All right, here we go again! As Rock8man says, it’s time for a little Corbomite Maneuvering. And we’ve finally reached an episode that might reach for classic status. We still have even better ahead, in my opinion, but this is Trek, distilled and pure. A lot happens in the episode, and yet it’s also kind of a bottle episode - it takes almost entirely on the Enterprise’s bridge. But it shows you what you need to know about what the Federation is all about, and how Kirk and the Enterprise’s crew work to represent the Federation. But first a few details -

Just about everyone gets a little quip! McCoy gets his first, “I’m a doctor, not a …” and then as Kirk leaves sick bay in annoyance for an emergency, McCoy grumbles to himself that if he jumped every time a light flashed on the Enterprise, he’d end up talking to himself. Then Bailey tries to correct Spock that raising his voice doesn’t mean he’s scared, just that as a human he has an adrenaline gland. To which Spock retorts that this sounds inconvenient, he should consider having it removed. There are more, but those cracked me up the most.

But what stands out to me is that this episode shows the ship and its crew at its best. Bailey’s problems serve as a good counterbalance to this, he’s allowed to be the impulsive one this time around while Kirk provides the steady hand and wise leader as the other side of the coin. Kirk is firm when he needs to be, such as when Bailey suggests just blasting the cube with phasers, and Kirk replies that he’ll take that suggestion under advisement when the ship becomes a democracy. But he’s patient with Bailey’s failures, possibly as McCoy points out, because he sees a lot of himself as a younger man. And his patience is ultimately rewarded as Bailey does collect himself and recognizes that maybe the unknown isn’t to be feared, but to be embraced.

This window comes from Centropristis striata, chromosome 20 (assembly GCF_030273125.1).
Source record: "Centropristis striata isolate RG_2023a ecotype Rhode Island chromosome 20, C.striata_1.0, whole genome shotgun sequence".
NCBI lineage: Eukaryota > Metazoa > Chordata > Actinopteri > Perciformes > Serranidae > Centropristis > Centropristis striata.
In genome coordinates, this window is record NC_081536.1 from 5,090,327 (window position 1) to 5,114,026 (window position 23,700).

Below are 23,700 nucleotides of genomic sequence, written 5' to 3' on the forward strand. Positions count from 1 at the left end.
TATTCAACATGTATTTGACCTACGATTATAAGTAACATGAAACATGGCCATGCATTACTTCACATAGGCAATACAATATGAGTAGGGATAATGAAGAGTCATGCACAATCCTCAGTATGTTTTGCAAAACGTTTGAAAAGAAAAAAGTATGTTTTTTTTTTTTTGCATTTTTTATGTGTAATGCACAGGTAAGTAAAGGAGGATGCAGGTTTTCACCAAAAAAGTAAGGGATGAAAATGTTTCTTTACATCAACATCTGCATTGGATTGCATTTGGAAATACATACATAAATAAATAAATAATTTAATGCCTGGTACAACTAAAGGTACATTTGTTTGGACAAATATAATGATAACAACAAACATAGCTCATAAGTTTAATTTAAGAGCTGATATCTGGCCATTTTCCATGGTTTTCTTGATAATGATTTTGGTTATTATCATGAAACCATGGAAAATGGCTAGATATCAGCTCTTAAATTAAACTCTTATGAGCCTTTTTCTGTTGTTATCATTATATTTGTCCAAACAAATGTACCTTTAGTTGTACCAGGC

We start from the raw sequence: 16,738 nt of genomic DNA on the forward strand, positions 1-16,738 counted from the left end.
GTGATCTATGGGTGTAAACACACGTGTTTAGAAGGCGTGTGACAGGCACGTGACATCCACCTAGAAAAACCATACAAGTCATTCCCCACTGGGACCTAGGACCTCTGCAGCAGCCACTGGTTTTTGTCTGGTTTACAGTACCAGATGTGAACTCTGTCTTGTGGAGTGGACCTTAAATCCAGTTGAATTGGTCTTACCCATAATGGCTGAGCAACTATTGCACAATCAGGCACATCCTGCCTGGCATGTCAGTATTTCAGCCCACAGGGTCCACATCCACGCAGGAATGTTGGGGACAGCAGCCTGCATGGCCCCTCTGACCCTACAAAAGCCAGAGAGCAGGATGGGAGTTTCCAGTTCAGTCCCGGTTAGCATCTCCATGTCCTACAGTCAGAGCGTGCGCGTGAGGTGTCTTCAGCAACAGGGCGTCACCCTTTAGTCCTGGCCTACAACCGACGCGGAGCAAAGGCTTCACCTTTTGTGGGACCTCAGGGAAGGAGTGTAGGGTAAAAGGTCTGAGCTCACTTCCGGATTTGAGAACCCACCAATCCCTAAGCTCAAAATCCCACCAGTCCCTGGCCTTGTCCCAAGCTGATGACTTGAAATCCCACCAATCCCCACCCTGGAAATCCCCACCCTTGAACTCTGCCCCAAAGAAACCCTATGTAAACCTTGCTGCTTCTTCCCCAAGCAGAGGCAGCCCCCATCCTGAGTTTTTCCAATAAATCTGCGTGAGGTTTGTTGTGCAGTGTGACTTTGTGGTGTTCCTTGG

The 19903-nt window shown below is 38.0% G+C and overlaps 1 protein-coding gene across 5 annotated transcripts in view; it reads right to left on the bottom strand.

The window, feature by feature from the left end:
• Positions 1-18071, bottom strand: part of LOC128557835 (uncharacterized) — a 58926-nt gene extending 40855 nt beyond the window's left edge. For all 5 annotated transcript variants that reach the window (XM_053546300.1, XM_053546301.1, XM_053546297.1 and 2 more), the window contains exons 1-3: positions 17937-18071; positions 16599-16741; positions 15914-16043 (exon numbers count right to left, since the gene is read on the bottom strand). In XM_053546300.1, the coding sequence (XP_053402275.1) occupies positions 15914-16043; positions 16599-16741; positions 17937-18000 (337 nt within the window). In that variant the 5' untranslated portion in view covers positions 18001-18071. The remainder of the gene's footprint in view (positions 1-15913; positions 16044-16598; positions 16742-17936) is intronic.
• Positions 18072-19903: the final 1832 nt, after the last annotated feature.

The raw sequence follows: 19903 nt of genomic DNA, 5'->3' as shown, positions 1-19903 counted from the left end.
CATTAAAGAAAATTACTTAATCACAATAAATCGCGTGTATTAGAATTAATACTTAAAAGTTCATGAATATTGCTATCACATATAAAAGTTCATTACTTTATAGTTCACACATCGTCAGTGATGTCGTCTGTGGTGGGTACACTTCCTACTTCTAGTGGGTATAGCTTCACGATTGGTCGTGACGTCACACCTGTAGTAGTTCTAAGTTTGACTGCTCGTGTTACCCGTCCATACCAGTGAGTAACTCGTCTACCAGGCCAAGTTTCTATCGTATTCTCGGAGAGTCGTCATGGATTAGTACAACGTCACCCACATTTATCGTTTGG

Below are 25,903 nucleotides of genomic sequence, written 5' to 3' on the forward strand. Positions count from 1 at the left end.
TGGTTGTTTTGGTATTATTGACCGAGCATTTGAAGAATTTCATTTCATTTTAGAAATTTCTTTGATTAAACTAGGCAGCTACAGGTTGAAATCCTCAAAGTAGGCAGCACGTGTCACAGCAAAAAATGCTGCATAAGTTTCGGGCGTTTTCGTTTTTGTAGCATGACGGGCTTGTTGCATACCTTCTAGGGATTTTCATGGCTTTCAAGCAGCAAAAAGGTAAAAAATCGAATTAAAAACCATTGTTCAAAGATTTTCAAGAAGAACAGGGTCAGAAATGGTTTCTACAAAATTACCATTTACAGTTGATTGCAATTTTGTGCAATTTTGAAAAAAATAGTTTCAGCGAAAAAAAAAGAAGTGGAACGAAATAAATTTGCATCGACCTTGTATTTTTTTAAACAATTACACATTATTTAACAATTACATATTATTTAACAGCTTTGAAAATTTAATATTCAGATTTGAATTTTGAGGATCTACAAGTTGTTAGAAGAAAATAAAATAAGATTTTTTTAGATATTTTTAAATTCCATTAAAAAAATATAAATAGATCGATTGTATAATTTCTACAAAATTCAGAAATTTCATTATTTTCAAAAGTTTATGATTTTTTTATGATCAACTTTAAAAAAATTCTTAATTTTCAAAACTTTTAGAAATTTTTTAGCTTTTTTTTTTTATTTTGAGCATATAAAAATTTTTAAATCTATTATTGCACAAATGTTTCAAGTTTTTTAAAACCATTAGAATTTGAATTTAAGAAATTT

Also, while to the best of my recollection this is the first time the Enterprise fires on another vessel, it’s obviously a last resort option for them. Kirk goes out of his way to seek options around the probe, only destroying it when the lives of the crew are at stake. And when at the end, when Balok is (he believes) floating powerless and losing life support, he extends mercy and tries to board to rescue the being that threatened the Enterprise with destruction just moments before. Kirk is practical but believes in ideals, and he lives them. These are the reasons Kirk has always been my favorite captain.

So yeah, great stuff. It’s not difficult for me to say this is my favorite episode so far. But only for a few more weeks …

edit: forgot to mention, I liked how Balok’s testing of Kirk and the Enterprise somewhat mirrored Kirk’s testing of Bailey. Each is pushing the other into stressful territory to see if they will rise above the circumstances, and it pays off with both of them. Good ol’ 60s optimism! Probably won’t see stuff like that on Discovery.


Oh hell yes! Now we’re cookin’.

Although this was clearly shot very early in their production run, The Corbomite Maneuver is a fantastic episode. I can even forgive the “What were they thinking” opening shot on the bridge that goes from Spock’s Console allllll the wayyyy over to the helm’s console.

What we get here is a surprisingly tense episode of Kirk and crew dealing with the unknown, contemplating their options, taking chances, and generally behaving how I imagine the crew of the Enterprise would.

There are also great moments between Kirk, Spock, and McCoy. And this is what I like most about TOS. There’s something very genuine about how these characters relate to one another. It’s a believable mix of the personal and the professional.

As mentioned before, the wife has been watching along with me and for the last couple of episodes, her attention has kind of wandered. Not so with The Corbomite Maneuver. It’s that good.

As silly as Clint Howard appears as Balok, I still love the whole damn episode.


  • Excessive Shirtless Kirk!

  • Bonus tracking Kirk butt shot as he leaves Sick Bay.

  • I love how the Alien totally looks like a puppet. And then it turns out to be a puppet.

  • Beautiful shot of the giant alien ship dwarfing the Enterprise as it approaches.

  • Clint sure loves his Tranya

  • “We think much alike, Captain. You and I.” That just perfectly sums up the interplay between them in this episode.

-Greg out!